Laura Pratezi:

When I got to the university, they were able to get me so plugged in. Even when they made me aware that these resources existed, I didn't take advantage of a lot of them. And looking back now I see I should have. I almost didn't ignore it but didn't realize how much easier it could make my life because I thought, well, I've never had this before. Why do I need it now? It could have just changed my experience at a lot earlier date. And so I think I see that a lot with young adults who have had hearing loss and they come into my clinic and they're not wanting to ask for accommodations at work. They're not wanting to go to the HR department and let them know I need a captioned phone or an amplified phone. They're almost afraid to ask for the resources.

Lisa Meeks:

Full access for a professional career must include more than just the educational and training environments. So much of the relationship building and collaboration occurs at conferences, and within the conversations that happen spontaneously between meetings. Success is also impacted by mentorship and sponsorship, especially for people with disabilities. Of course, communication and access to communication impacts all of the above as Dr. Pratesi discusses.

Laura Pratezi:

So much of what can make you successful is being open to opportunities and being at the right place at the right time and making the right connections and networking. And that's very hard to do if you're not having 100% access to communication. I want to tear down these barriers in communication.  We had this amazing article written up in the Orlando Sentinel and there was a video interview that went with it and I had to contact them afterwards and I said, “Could you maybe caption the video for me? Cause we're talking about hearing loss and accessibility and the video is not captioned.” And I was like, “So since we're talking about the hard of hearing and deaf community, we might want to do that.” You know, and then it's, "Oh my gosh, of course. Absolutely. Let's do that. And we're going to work really hard to make sure that we're doing that on all of our videos moving forward." I think people are willing to accommodate and meet you halfway, but we've got to ask, we've got to bring it to their attention.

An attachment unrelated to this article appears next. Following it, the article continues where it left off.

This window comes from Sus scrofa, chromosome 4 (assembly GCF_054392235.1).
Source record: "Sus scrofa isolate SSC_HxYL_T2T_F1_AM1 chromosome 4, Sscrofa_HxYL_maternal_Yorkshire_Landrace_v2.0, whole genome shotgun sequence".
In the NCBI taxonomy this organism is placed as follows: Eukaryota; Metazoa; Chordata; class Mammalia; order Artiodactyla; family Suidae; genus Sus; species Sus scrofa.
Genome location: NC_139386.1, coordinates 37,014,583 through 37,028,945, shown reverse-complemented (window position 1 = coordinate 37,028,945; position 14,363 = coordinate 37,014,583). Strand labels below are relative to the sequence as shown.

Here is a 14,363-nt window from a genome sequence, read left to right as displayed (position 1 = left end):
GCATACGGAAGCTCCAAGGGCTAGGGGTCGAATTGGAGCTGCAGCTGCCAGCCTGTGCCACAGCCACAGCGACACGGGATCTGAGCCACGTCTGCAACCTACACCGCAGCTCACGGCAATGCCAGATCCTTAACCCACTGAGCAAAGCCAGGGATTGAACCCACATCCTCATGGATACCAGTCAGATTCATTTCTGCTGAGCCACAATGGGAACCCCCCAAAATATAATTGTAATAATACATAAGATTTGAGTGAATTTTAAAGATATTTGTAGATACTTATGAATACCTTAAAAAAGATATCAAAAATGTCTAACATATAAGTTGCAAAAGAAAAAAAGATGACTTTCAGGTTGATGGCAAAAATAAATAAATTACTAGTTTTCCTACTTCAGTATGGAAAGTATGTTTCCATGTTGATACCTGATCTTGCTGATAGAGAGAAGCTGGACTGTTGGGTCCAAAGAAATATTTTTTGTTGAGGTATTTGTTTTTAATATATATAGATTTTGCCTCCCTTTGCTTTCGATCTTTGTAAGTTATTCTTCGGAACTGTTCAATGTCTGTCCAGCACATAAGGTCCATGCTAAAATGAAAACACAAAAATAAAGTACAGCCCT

In my experience, people don't care if I wear hearing aids. People don't care if I wear glasses. What they care is if I seem like I'm not listening. The hardest thing about hearing loss is it destroys communication. It creates these barriers. And a lot of times not physically being able to hear looks like not listening. And people think if you're not listening, you don't care about them. What they have to say is not important. You weren't making an effort to listen to them. And I have to tell them, “No, it's, I can't physically hear.” And it's hard to be a good listener when you can't physically hear. So I've got to get as much access to sound as I can. But then here are the things you can do to communicate better with me. You know, slow down. Face me when you're talking to me. Get closer. Get my attention before you start saying something, so that I can focus.

Lisa Meeks:

Dr. Pratesi reflects on her experiences with disability professionals in an educational setting, and she discusses the  positive aspects of sharing on social media and connecting with other individuals with similar disabilities . 

Laura Pratezi:

For someone who's wanting to go into a health science field, contacting the students with disabilities office was so helpful for me in getting accommodations and getting me plugged in and getting me the resources that I need. When patients come to me and they're needing help with something, I try to get them plugged into the local and national organizations that can help, like the Department of Vocational Rehab, or for hearing loss in particular, there's the Lions Lighthouse Foundation or the Sertoma club.